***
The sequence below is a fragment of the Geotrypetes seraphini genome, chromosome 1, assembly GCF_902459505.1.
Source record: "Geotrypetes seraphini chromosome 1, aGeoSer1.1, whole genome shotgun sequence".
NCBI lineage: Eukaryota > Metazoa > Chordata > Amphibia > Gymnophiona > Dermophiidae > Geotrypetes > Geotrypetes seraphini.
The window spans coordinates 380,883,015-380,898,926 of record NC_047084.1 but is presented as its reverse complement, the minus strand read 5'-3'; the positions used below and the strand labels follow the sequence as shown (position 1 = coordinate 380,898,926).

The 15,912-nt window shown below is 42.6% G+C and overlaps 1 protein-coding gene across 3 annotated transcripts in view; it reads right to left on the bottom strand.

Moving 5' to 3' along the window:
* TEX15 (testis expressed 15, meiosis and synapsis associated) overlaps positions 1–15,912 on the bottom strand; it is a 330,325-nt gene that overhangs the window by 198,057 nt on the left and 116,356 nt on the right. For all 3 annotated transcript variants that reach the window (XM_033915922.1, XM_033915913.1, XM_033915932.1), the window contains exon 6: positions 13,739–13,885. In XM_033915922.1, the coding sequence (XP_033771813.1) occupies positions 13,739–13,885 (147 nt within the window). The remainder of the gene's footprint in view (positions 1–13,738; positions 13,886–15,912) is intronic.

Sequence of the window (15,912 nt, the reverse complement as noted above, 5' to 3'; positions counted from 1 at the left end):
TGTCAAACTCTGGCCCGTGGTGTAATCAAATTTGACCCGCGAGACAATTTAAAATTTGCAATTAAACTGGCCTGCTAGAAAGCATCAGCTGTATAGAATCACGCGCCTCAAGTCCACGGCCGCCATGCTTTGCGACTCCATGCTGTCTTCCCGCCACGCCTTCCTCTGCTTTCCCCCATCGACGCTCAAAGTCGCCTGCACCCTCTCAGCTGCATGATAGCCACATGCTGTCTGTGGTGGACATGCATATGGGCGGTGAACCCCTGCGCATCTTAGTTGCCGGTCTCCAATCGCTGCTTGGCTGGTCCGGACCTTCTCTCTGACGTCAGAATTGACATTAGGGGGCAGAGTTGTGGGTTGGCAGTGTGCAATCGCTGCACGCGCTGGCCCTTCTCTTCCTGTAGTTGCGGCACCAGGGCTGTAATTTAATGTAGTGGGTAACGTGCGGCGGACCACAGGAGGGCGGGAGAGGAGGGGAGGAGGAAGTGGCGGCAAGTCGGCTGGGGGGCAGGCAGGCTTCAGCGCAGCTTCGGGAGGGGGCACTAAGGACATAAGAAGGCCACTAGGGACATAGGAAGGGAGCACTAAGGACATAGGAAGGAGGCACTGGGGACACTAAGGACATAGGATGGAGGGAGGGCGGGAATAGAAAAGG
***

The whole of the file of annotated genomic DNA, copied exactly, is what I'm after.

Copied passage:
The sequence below is a fragment of the Geotrypetes seraphini genome, chromosome 1, assembly GCF_902459505.1.
Source record: "Geotrypetes seraphini chromosome 1, aGeoSer1.1, whole genome shotgun sequence".
NCBI lineage: Eukaryota > Metazoa > Chordata > Amphibia > Gymnophiona > Dermophiidae > Geotrypetes > Geotrypetes seraphini.
The window spans coordinates 380,883,015-380,898,926 of record NC_047084.1 but is presented as its reverse complement, the minus strand read 5'-3'; the positions used below and the strand labels follow the sequence as shown (position 1 = coordinate 380,898,926).

The 15,912-nt window shown below is 42.6% G+C and overlaps 1 protein-coding gene across 3 annotated transcripts in view; it reads right to left on the bottom strand.

Moving 5' to 3' along the window:
* TEX15 (testis expressed 15, meiosis and synapsis associated) overlaps positions 1–15,912 on the bottom strand; it is a 330,325-nt gene that overhangs the window by 198,057 nt on the left and 116,356 nt on the right. For all 3 annotated transcript variants that reach the window (XM_033915922.1, XM_033915913.1, XM_033915932.1), the window contains exon 6: positions 13,739–13,885. In XM_033915922.1, the coding sequence (XP_033771813.1) occupies positions 13,739–13,885 (147 nt within the window). The remainder of the gene's footprint in view (positions 1–13,738; positions 13,886–15,912) is intronic.

Sequence of the window (15,912 nt, the reverse complement as noted above, 5' to 3'; positions counted from 1 at the left end):
TGTCAAACTCTGGCCCGTGGTGTAATCAAATTTGACCCGCGAGACAATTTAAAATTTGCAATTAAACTGGCCTGCTAGAAAGCATCAGCTGTATAGAATCACGCGCCTCAAGTCCACGGCCGCCATGCTTTGCGACTCCATGCTGTCTTCCCGCCACGCCTTCCTCTGCTTTCCCCCATCGACGCTCAAAGTCGCCTGCACCCTCTCAGCTGCATGATAGCCACATGCTGTCTGTGGTGGACATGCATATGGGCGGTGAACCCCTGCGCATCTTAGTTGCCGGTCTCCAATCGCTGCTTGGCTGGTCCGGACCTTCTCTCTGACGTCAGAATTGACATTAGGGGGCAGAGTTGTGGGTTGGCAGTGTGCAATCGCTGCACGCGCTGGCCCTTCTCTTCCTGTAGTTGCGGCACCAGGGCTGTAATTTAATGTAGTGGGTAACGTGCGGCGGACCACAGGAGGGCGGGAGAGGAGGGGAGGAGGAAGTGGCGGCAAGTCGGCTGGGGGGCAGGCAGGCTTCAGCGCAGCTTCGGGAGGGGGCACTAAGGACATAAGAAGGCCACTAGGGACATAGGAAGGGAGCACTAAGGACATAGGAAGGAGGCACTGGGGACACTAAGGACATAGGATGGAGGGAGGGCGGGAATAGAAAAGG